Alan Lloyd has spent much of the past six years giving auto makers headaches.
As chairman of the California Air Resources Board (CARB), Mr. Lloyd oversaw efforts to mandate production of more electric vehicles.
Last year Mr. Lloyd guided CARB's adoption of landmark limits on vehicle greenhouse gas emissions. The industry responded with lawsuits.
Gov. Arnold Schwarzenegger, a rising star in the Republican Party, has named Mr. Lloyd, a Democrat, to run California's Environmental Protection Agency. But that need not mean more headaches for the industry, Mr. Lloyd insists. ``I've got tremendous respect for the auto industry,'' he said.
Mr. Lloyd cites innovations by auto makers that have reduced dramatically the impact of vehicles on the environment. But he clearly expects more.
Car companies ``can find the governor, I think, a good friend in trying to grow the business, in trying to be a spokesman for the clean technologies,'' Mr. Lloyd said. But, he added: ``He's not going to back off his commitment to clean air. He's not going to back off his leadership role on greenhouse gases.''
Auto makers and car dealers are challenging California's greenhouse gas rules in federal court. Those rules would require a 30 percent cut by 2016 in vehicle emissions that are thought to cause global warming.
The main target is carbon dioxide (CO2), a byproduct of burning fuel and a natural part of the atmosphere. The industry said the rules amount to an illegal state attempt to regulate fuel economy. Only the federal government has that power.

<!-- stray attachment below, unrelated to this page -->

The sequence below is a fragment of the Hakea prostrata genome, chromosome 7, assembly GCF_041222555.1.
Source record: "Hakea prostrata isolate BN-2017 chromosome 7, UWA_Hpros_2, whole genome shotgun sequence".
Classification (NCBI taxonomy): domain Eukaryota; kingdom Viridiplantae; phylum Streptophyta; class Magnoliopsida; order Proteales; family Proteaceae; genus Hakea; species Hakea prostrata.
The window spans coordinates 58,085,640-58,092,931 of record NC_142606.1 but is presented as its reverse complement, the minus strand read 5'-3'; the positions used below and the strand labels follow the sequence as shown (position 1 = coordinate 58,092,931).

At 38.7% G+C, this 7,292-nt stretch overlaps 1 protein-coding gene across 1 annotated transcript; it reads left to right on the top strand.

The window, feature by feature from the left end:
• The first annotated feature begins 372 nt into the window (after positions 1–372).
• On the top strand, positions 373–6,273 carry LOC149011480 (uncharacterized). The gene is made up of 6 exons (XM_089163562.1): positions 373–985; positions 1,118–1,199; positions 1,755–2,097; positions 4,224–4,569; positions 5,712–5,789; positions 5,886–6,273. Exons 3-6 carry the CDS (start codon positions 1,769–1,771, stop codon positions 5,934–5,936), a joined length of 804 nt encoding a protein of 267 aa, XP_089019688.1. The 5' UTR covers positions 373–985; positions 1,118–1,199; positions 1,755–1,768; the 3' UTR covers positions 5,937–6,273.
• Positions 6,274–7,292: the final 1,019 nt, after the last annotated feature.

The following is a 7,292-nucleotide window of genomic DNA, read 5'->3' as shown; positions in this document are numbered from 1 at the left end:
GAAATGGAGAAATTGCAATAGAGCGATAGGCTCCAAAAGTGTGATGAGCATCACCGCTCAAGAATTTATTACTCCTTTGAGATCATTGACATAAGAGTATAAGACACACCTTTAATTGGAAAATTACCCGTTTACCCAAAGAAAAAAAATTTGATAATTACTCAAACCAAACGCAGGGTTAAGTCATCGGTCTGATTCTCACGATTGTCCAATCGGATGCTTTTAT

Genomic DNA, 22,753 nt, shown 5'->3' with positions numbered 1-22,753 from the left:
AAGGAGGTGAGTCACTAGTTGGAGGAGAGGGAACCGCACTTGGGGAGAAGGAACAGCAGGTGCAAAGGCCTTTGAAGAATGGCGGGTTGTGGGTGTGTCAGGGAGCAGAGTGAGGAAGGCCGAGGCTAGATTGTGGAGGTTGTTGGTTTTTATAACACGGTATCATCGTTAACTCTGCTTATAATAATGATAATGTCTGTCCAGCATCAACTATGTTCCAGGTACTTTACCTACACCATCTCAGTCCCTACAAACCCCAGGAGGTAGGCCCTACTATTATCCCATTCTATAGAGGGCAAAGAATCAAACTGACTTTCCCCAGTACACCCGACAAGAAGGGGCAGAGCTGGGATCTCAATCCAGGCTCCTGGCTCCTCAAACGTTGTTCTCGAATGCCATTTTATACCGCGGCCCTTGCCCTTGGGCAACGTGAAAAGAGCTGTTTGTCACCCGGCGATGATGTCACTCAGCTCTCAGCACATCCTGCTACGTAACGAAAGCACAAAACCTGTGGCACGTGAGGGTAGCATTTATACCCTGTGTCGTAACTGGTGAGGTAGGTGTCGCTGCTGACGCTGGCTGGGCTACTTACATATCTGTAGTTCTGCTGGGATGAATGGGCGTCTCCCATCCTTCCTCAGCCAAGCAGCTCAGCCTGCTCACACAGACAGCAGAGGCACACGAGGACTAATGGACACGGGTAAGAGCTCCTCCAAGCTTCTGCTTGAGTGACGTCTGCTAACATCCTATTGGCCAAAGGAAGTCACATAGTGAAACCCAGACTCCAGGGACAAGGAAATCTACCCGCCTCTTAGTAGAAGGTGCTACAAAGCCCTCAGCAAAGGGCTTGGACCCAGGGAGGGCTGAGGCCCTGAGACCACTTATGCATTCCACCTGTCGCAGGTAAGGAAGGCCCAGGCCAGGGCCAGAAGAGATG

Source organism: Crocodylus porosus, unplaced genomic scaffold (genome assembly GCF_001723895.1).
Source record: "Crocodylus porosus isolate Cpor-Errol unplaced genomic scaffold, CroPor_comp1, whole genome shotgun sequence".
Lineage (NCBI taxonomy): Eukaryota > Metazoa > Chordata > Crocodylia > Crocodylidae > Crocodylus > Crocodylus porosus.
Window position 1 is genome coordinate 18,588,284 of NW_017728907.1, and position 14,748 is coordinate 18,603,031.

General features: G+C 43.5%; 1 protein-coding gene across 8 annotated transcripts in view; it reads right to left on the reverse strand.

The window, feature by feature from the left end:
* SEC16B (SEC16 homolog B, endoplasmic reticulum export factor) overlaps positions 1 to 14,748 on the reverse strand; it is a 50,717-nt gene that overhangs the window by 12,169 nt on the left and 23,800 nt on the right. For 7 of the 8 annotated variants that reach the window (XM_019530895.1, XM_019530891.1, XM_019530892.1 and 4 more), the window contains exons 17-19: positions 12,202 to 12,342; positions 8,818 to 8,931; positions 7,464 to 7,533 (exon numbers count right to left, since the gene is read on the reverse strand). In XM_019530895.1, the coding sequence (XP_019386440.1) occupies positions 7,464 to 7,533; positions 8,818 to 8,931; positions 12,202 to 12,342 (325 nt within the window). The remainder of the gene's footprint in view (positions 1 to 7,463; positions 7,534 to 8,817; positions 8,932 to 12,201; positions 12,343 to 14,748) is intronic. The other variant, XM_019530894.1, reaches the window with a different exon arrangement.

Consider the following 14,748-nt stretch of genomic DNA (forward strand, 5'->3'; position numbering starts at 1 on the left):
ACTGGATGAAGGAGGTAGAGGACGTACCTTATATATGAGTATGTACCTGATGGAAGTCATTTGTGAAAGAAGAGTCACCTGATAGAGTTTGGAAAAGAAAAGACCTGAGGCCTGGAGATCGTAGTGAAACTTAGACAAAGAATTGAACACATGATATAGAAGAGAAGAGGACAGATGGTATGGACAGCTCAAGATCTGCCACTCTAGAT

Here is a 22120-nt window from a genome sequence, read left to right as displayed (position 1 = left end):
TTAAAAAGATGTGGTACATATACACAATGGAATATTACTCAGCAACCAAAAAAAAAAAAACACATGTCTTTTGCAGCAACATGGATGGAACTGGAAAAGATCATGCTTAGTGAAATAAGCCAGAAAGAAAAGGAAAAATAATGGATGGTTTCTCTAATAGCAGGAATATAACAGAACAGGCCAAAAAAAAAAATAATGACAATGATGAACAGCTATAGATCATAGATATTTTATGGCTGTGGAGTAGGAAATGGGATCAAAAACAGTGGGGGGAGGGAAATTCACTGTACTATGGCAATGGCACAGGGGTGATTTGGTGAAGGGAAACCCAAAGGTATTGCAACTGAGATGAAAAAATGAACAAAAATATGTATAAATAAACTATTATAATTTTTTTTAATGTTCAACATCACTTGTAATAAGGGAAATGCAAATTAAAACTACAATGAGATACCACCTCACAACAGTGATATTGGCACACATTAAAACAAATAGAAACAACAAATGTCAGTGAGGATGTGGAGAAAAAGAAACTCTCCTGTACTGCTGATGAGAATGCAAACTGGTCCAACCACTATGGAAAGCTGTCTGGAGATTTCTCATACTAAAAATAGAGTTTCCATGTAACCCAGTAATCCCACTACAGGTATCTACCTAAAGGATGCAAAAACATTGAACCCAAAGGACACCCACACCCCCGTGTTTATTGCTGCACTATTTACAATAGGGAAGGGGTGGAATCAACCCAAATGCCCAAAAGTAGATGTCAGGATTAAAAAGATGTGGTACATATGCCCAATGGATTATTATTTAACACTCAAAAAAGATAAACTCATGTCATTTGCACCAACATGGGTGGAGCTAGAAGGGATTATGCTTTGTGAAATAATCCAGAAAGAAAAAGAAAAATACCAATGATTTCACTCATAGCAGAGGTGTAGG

Mr. Lloyd calls the litigation a mistake.
``Why not say, `Look, we may not like this, but let's see how we can work together'?'' he said. ``Detroit is missing a bet in not recognizing that we need to do something to reduce greenhouse gases.''
He defends California's role in making policy on climate change-even though it is primarily a national and international issue. ``Clearly, it would be better if in fact there was a more aggressive national approach,'' he said.
Mr. Lloyd contradicts the stereotype of a bloodless regulator. The 63-year-old Welshman comes across as genial and professorial, patiently trying to guide industry leaders to what he considers a more enlightened path.
``There's no substitute for what the auto companies can accomplish when they put their minds to it,'' he said.
An advocate of hydrogen as a vehicle fuel, he's encouraged that car companies see a commercial future for cars and trucks powered by fuel cells.
Auto makers, however, did not see such a future for full-sized battery-powered electric vehicles. ``I came to appreciate that,'' Mr. Lloyd said.
Mr. Lloyd has a doctorate in chemistry from the University College of Wales. He was chief scientist for the air quality agency that serves the Los Angeles area before he chaired the state Air Resources Board from 1999 until the end of last year.
As secretary of California's EPA, Mr. Lloyd retains responsibility for clean air. He adds to his portfolio a full range of water, waste and other environmental issues.
Gov. Schwarzenegger seeks sharp cuts in pollution, especially from the transportation sector. But he wants to make those gains in a business-friendly way, Mr. Lloyd said.
``We're reminded every day that this governor wants action, action, action,'' Mr. Lloyd said. ``On the areas that I care about, he's just tremendous.''